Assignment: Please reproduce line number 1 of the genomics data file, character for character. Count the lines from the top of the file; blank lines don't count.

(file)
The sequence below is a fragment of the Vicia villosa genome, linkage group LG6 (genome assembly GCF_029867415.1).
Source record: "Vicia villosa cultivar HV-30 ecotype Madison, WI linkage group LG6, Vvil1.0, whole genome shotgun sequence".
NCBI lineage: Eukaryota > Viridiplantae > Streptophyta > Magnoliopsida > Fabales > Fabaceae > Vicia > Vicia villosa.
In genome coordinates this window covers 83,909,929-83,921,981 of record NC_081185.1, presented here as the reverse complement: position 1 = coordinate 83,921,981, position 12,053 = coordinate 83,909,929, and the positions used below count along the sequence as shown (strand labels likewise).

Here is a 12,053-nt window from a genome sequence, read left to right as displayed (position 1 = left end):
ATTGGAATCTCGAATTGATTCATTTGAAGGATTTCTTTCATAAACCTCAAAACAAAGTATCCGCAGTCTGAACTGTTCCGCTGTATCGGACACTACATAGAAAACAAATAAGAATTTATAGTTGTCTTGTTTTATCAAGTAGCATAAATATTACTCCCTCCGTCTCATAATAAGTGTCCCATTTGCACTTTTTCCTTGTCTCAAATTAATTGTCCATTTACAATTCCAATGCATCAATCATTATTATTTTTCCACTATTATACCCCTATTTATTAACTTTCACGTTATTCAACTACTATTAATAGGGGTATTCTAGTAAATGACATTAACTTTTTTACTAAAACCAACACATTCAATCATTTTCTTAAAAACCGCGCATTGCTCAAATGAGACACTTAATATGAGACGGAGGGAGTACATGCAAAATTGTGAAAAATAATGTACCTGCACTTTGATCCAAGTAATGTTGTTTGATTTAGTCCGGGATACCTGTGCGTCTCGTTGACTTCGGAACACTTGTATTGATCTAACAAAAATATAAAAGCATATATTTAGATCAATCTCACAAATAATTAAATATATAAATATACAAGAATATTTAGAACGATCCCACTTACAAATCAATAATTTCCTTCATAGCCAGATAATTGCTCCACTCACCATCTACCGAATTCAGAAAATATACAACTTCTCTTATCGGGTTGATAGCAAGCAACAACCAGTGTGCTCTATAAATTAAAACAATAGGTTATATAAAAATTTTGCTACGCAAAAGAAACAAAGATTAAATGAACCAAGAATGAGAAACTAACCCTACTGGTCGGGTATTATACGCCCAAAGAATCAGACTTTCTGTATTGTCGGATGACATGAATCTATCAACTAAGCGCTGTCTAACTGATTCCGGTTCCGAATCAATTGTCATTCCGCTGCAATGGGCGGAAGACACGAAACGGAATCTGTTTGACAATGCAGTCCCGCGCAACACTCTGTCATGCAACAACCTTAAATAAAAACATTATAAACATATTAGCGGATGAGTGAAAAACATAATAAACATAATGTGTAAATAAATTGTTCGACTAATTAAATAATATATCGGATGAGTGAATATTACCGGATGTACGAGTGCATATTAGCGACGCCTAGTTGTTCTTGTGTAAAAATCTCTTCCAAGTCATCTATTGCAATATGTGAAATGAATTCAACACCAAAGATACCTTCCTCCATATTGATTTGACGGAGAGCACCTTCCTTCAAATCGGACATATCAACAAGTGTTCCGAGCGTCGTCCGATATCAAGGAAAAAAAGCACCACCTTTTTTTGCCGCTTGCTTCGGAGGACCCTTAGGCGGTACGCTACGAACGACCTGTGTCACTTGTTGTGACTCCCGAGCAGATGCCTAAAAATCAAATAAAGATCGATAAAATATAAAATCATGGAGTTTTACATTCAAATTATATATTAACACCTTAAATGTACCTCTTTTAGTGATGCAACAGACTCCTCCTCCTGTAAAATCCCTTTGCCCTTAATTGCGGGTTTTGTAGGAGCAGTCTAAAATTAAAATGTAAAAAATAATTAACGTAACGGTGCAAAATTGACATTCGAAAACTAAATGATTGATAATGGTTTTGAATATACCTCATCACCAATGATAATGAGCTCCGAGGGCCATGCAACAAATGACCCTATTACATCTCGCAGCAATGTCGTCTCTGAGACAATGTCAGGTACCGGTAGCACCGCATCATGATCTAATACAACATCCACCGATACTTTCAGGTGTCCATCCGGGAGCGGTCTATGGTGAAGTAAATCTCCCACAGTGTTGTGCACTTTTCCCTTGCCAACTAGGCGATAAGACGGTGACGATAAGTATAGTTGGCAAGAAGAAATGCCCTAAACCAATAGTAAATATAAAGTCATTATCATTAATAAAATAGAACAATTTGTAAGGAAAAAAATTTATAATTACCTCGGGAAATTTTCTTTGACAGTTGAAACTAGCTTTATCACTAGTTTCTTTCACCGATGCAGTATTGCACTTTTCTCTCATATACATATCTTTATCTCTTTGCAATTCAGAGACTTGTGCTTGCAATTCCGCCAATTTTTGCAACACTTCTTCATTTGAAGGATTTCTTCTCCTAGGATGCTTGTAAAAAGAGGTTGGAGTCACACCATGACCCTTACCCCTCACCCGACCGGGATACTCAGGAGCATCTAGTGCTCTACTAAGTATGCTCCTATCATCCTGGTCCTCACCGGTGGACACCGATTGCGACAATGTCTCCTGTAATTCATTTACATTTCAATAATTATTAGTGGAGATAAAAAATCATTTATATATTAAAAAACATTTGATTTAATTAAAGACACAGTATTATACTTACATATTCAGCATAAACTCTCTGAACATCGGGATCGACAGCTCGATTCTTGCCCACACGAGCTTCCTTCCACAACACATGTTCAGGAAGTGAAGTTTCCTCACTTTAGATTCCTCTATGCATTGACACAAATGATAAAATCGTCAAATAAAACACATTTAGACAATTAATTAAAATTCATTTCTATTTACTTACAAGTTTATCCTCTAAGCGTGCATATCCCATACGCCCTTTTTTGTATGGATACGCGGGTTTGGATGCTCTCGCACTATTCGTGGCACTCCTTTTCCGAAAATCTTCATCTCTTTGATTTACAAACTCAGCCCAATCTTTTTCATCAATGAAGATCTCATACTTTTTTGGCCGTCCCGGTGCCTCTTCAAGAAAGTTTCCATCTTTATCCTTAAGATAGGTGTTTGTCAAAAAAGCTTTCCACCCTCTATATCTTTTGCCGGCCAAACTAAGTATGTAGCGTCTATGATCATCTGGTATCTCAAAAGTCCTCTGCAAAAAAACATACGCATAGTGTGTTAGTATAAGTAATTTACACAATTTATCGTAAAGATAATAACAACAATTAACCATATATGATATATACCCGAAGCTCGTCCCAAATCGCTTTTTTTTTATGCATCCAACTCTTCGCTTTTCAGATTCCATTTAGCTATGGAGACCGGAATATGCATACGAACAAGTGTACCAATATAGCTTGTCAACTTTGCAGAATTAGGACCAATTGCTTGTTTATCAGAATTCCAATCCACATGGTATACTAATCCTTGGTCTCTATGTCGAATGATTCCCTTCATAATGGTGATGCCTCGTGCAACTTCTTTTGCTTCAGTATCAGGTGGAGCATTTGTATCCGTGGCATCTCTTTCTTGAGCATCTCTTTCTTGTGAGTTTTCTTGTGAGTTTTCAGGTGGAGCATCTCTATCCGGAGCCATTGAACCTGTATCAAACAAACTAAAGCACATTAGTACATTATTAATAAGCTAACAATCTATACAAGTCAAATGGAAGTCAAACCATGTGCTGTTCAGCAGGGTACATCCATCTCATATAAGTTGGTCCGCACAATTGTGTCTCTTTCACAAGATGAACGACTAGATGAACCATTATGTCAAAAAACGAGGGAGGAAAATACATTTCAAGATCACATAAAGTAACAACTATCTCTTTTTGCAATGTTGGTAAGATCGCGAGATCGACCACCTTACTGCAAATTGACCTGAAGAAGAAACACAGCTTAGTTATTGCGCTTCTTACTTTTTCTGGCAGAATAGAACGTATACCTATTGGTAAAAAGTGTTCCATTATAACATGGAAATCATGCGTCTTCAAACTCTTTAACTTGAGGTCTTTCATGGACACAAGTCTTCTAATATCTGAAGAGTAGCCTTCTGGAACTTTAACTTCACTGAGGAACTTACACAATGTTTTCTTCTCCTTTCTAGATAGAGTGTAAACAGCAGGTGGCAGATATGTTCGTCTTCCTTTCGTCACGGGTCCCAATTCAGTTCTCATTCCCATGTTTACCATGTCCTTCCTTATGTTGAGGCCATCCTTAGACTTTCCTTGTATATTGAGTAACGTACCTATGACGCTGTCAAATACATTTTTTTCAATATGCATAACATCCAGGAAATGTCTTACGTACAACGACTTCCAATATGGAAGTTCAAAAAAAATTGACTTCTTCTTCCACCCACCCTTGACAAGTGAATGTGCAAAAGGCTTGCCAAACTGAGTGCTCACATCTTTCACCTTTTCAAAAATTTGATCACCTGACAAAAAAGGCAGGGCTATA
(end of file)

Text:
The sequence below is a fragment of the Vicia villosa genome, linkage group LG6 (genome assembly GCF_029867415.1).